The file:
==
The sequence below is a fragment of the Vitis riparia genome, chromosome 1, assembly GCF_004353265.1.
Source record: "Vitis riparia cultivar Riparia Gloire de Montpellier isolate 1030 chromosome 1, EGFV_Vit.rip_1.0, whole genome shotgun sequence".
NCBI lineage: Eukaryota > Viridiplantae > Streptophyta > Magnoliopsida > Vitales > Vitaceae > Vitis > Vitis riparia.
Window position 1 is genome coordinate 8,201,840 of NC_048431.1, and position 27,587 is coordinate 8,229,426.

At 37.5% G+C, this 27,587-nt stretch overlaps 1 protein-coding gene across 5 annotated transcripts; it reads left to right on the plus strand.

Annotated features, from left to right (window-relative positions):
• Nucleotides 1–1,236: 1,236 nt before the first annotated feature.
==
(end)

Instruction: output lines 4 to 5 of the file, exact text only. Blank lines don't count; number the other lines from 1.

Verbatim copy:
Window position 1 is genome coordinate 8,201,840 of NC_048431.1, and position 27,587 is coordinate 8,229,426.

At 37.5% G+C, this 27,587-nt stretch overlaps 1 protein-coding gene across 5 annotated transcripts; it reads left to right on the plus strand.